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Anatomy of a Resume Ballot

Resume polling is simple in premise, and usually pretty simple in practice. It’s what college football polling should be—results based.

Tyler Arndt's Texas State Bobcats got a vote in this week's BlogPoll.  Purple Wimple explains why.
Tyler Arndt's Texas State Bobcats got a vote in this week's BlogPoll. Purple Wimple explains why.
Chuck Cook-USA TODAY Sports

Resume polling is simple in premise, and usually pretty simple in practice. It’s what college football polling should be—results based. I mean results from this season—not last season, or the accumulation of results from many seasons. Rosters and staffs turn over too quickly in college ball for last season to mean very much in this season. Sure there’re last year’s stats, returning starters, reputation, recruiting ranking, coaching history, team mascots, and status as almighty ESPN’s favorite or not, but I think of all shouldn’t matter in two instances: between the hashmarks and on a voter’s ballot. So I’m a resume balloter, and early in the season the difference between mine and everybody else’s ballot is usually pretty stark, especially early in the season. You’ve noticed.

So let’s dive in to my first resume ballot of 2013, and see what there is to see.

First, I use two rules when ranking college football teams week by week. The rules are these: (1) The winner of a game shall outrank the loser of the same game, for at least one week. (2) Wins over 2-A teams don’t count (but losses against them sure as heck do!). In week one the results of applying Rule #2 is particularly visible.

Here’s how I arrive at my ballot. First, I make a list of each team’s wins and losses, marking road games, close games, and games against 2-A teams so that the data is a little easier to digest. This spreadsheet gets pretty cumbersome as the season progresses, but it’s still factual information. (Whoa! Facts? In college football polling? Hide your women and your children; this is gonna be radical.)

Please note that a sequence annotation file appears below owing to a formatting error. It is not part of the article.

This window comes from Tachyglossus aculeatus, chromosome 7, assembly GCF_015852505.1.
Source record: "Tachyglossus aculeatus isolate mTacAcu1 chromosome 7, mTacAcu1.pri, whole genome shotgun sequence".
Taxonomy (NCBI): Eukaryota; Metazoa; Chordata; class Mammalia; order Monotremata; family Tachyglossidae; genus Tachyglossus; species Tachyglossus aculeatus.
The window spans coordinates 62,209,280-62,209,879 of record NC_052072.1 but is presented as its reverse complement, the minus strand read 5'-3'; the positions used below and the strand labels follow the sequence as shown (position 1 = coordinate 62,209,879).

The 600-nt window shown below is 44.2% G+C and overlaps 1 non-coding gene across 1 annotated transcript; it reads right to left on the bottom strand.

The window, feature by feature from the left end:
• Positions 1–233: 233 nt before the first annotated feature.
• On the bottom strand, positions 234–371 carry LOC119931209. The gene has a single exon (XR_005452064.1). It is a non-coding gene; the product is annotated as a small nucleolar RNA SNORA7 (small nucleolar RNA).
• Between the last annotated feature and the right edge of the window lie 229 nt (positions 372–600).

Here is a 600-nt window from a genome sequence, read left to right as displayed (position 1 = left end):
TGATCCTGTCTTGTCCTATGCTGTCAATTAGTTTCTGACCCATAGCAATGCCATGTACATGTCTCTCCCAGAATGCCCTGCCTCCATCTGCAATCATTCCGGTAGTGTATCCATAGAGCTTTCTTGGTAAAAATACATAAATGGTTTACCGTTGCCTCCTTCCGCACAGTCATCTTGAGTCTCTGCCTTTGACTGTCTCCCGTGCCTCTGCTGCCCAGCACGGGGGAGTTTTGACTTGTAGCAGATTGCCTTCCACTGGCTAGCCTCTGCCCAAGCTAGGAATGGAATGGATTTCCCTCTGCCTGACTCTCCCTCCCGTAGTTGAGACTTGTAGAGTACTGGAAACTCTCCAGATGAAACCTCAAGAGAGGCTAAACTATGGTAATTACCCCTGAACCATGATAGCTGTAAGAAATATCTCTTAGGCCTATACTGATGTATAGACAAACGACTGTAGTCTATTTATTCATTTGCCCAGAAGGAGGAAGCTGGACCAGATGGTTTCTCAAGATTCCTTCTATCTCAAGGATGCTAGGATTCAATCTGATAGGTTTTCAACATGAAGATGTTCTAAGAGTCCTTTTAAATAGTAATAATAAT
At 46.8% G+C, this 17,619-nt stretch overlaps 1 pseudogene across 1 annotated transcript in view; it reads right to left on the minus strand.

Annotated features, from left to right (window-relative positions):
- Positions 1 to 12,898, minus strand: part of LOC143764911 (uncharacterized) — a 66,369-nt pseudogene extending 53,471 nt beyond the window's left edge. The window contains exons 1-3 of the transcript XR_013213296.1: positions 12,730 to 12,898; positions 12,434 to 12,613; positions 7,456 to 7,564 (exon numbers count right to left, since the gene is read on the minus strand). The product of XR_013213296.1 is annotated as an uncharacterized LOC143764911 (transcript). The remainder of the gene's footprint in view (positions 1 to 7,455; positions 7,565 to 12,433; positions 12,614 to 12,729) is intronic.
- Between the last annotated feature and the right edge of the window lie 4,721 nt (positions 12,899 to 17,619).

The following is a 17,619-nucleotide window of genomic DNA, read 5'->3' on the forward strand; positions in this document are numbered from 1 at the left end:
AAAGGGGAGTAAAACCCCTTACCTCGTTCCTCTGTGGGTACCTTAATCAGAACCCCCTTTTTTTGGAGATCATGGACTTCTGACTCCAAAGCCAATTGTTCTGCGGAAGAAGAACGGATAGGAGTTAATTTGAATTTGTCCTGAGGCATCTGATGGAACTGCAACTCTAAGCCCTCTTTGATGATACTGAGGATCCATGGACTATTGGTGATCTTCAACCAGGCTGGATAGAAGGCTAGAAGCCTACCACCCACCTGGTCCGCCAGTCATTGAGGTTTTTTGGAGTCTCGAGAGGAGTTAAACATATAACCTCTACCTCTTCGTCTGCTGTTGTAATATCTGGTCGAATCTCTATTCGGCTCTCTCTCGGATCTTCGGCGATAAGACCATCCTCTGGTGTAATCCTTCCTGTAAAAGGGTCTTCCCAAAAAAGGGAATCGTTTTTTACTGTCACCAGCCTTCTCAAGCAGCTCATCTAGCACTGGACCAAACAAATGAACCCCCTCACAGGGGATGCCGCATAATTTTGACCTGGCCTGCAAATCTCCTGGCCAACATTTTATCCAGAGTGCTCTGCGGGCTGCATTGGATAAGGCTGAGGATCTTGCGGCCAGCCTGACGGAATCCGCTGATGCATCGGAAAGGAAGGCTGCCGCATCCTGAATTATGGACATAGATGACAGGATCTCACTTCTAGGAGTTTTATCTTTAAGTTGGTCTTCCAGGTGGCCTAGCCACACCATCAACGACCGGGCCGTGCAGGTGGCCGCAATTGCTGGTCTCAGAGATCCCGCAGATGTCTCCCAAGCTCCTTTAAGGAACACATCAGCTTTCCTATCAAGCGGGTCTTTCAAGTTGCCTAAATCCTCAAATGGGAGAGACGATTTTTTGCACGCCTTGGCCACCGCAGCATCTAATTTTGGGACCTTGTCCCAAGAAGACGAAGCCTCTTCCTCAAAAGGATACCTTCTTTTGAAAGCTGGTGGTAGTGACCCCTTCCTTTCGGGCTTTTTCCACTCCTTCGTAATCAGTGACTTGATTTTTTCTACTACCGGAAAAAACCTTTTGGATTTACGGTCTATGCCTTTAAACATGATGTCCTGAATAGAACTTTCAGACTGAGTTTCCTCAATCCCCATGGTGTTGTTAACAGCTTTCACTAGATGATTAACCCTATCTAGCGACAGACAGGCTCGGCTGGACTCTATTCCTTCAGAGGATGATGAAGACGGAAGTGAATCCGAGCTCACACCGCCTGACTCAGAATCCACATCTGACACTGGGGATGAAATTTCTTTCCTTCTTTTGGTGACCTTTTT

Second, I sort teams by these helpful categories—those who have beaten 1A teams, and those who have not. After just one week this does most of the work for me, because there aren’t many teams that can claim a win over another 1-A team. It’s a surprisingly small list:

Alabama, Arkansas, Auburn, Bowling Green, Cincinnati, Clemson, Colorado, Florida, Florida St., Fresno St., Louisville, LSU, Marshall, Maryland, Miami (FL), Michigan, Michigan St., Minnesota, North Carolina St., North Texas, Northern Ill., Northwestern, Notre Dame, Ohio St., Oklahoma, Oklahoma St., Ole Miss, Penn St., South Carolina, Southern Cal, Texas, Texas A&M, Texas St., Troy, UCF, UCLA, Utah, UTSA, Virginia, Washington, Western Ky., Wisconsin.

This is why you don’t see Oregon and Baylor on my week one ballot—they haven’t beaten a 1-A team, and (remember Rule #2) wins over a 2-A team don’t count.

All of that is treating the week one data in college football objectively, which makes for a strange bird compared to the prism of subjectivity through which college football is usually observed. (Favorite anecdote: late in 2005 when the BCS surprised the pundits by ranking Texas over USC, Jimmy Johnson appeared on a panel of experts to digest the rankings, and said, in essence, "This is an absurd result of using computers in a ranking. If Texas and USC met on the field today and played, who’d win? USC." And the other experts nodded in agreement, as if Jimmy Johnson had just observed that the earth was round or the sky darkens at night. Of course USC was the better team; they all knew it. ESPN knew it. Everybody knew it—until the teams met in Pasadena, and the rest is history. Subjectivity said one thing; objectivity revealed another. College football is ruled by Conventional Wisdom until the games are actually played, and then, your humble Wimple has observed, the game usually comes down to more mundane things, like blocking and tackling, about which experts often are frightfully wrong.)

Sadly, after sorting teams into the two categories—beating 1A teams, and not—I have to get subjective. I don’t have a way to sort the winners over 1-A teams without sorting the quality of their beaten opponents, and with just one week’s data, it can’t help but get squishy now. So I do what everybody else does—I make it up. I’m like a leftist judge handling the constitution. I sort the quality of the opponents that those 1-A beaters beat. So I think Georgia is better than Florida Atlantic, and because a beat Clemson beat Georgia and Miami beat Florida Atlantic, I rank Clemson higher than Miami.

Can I prove Georgia is better than Florida Atlantic, based on this year’s data alone? No. But I'm guessing nobody will argue with me. Just for grins, I once just made all the 1-A beaters tie for first in the week 1 poll, but that didn’t satisfy. So I retreated; I guess I’m the Antonin Scalia of college football balloters—he calls himself a "fainthearted originalist" and so I’m a "fainthearted resume balloter."